By Comunicaciones

February, 2023-. Dr. Barbara McClintock went down in history for being the first woman to receive the Nobel Prize in Medicine (1983) at the age of 81, a milestone also because she did not have to share the award with other colleagues. Graduated from Cornell University in 1927, the scientist’s work, focused on mobile genetic elements present in corn, allowed her to make innovative discoveries that were not recognized until much later.

Looking back through history, the need to highlight the fundamental role that women have played in the field of science and technology becomes more and more evident. It is for this reason that FONTAGRO reaffirms its commitment to promote the visibility of the work carried out by women scientists. Recognizing this challenge, and as a first step, a space for dialogue was provided for women scientists from the region to discuss the topic.

The webinar, called “Women in Science: Latin American Perspectives“, allowed people from all over the region to learn more about the feelings of the outstanding scientists Martha Marina Bolaños and Mónica Betancourt from Colombia, Livia Negri from Argentina and Maika Barría, from Panama. The event was led by Dr. Eugenia Saini, Executive Secretary of FONTAGRO.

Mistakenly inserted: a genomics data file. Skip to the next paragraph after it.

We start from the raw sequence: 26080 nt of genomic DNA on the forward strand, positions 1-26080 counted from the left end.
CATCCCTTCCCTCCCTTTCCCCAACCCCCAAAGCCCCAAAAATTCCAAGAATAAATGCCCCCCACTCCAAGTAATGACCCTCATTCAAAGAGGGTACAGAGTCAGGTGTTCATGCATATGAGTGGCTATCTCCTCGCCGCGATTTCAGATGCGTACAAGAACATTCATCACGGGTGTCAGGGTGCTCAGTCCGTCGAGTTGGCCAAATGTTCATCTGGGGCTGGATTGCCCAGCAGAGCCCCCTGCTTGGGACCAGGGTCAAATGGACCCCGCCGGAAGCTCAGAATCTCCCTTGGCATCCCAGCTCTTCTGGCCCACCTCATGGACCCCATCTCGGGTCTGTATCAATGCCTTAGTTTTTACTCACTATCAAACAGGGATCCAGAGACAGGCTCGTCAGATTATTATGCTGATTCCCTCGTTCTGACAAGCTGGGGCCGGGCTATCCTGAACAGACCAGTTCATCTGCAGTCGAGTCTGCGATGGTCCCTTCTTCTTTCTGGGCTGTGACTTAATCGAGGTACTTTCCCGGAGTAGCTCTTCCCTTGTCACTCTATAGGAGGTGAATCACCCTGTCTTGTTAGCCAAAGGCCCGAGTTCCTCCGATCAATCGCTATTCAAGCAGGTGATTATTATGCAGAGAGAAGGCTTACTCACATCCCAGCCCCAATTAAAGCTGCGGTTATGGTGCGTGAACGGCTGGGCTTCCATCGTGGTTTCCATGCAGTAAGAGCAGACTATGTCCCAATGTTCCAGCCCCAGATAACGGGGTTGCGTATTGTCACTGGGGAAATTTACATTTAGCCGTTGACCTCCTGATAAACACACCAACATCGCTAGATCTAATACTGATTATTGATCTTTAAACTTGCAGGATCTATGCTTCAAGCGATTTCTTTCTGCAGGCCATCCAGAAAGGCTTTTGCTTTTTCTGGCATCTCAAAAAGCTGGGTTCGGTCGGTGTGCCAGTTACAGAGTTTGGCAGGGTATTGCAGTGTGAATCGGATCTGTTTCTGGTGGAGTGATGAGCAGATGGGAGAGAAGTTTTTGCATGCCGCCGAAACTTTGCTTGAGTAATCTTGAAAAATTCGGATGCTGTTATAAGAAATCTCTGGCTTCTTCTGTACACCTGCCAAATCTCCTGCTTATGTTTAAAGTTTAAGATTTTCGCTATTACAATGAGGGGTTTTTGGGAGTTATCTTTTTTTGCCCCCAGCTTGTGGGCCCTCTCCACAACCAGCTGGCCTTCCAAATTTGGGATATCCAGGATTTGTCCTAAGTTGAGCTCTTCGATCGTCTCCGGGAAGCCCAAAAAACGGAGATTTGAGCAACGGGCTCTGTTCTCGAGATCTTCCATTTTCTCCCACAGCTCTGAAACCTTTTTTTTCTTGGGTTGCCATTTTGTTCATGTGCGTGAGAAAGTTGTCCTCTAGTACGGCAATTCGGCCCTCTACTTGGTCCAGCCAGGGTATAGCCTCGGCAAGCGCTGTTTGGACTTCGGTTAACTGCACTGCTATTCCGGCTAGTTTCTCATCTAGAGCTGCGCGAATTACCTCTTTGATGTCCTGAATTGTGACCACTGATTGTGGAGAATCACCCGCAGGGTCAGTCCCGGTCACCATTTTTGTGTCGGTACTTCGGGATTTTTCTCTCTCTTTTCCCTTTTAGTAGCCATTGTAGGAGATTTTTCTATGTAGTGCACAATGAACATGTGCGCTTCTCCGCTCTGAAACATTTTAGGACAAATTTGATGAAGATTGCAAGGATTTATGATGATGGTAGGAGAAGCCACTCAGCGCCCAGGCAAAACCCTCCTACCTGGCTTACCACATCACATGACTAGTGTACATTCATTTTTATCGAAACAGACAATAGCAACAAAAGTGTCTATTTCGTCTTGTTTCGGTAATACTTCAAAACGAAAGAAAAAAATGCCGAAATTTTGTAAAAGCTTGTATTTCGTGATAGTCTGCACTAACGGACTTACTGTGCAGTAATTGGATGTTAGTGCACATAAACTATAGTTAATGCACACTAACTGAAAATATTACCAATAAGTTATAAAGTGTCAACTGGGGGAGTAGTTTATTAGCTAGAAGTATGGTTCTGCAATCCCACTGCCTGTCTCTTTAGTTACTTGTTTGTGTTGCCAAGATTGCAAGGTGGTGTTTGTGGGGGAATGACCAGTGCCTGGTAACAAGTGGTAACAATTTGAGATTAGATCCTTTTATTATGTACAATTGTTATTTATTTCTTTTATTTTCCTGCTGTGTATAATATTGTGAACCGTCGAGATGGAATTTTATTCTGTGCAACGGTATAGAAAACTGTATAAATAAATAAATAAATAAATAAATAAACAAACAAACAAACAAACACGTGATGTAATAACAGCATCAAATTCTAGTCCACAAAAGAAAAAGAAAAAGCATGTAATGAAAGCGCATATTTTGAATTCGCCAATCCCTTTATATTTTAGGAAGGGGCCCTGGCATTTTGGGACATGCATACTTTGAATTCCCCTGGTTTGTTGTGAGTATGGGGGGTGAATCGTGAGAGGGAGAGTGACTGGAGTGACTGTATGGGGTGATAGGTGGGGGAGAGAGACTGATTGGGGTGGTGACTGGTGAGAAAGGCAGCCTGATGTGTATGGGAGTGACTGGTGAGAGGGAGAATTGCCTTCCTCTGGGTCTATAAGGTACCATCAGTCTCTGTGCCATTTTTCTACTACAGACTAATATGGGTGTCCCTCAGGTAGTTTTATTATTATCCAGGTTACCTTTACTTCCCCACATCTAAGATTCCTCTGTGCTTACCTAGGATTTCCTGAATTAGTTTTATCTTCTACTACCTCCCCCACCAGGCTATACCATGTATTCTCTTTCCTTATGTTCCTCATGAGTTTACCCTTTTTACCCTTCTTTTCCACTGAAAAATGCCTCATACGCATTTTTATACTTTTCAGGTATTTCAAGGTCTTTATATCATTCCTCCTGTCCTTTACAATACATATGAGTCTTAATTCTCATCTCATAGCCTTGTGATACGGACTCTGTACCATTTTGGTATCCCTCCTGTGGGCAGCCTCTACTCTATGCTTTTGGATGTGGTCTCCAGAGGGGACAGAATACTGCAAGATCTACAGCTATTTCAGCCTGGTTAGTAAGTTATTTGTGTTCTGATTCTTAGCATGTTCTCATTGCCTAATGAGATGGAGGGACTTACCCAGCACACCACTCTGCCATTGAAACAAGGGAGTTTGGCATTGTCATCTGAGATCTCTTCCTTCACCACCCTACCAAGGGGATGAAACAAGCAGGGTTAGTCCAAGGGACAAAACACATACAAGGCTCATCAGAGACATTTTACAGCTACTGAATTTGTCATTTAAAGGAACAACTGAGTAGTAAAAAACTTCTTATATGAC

All the participants highlighted the progress that the region has made in terms of equity, however, they recognized the gaps they had to overcome and the existing challenges, calling on girls and women who are starting out in the sciences to remain inspired to achieve success in their fields of interest.

Research has shown that diverse and equitable teams tend to be more innovative and produce stronger results. UN Women already emphasizes that the contribution of women is indispensable to achieving the Sustainable Development Goals. In this sense, FONTAGRO recognizes the importance of having truly inclusive research teams and the importance of educating on gender issues, as well as having policies related to the subject.

Achieving this includes advocating for equitable and accessible education for all, supporting women’s access to resources and funding, and encouraging the representation of women in leadership positions.

Similarly, work must be done to change perceptions and gender stereotypes in science, so that girls and women have equal access to opportunities and resources. FONTAGRO will make an effort to communicate the contribution of women scientists working on projects, thus promoting their work and contributions to the development of the region.




FONTAGRO was created 1998 with the purpose of promoting the increase of the competitiveness of the agri-food sector, ensuring the sustainable management of natural resources and the reduction of poverty in the region. The objective of FONTAGRO is to establish itself as a sustainable financing mechanism for the development of agricultural technology and innovation in Latin America and the Caribbean and Spain, and to establish a forum for the discussion of priority topics of technological innovation. The member countries are: Argentina, Bolivia, Chile, Colombia, Costa Rica, Ecuador, Spain, Honduras, Nicaragua, Panama, Paraguay, Peru, Dominican Republic, Uruguay and Venezuela. In the last 21 years 167 regional agricultural innovation platforms have been co-financed for an amount of US $ 124 million, which has reached 452 institutions and 33 countries worldwide.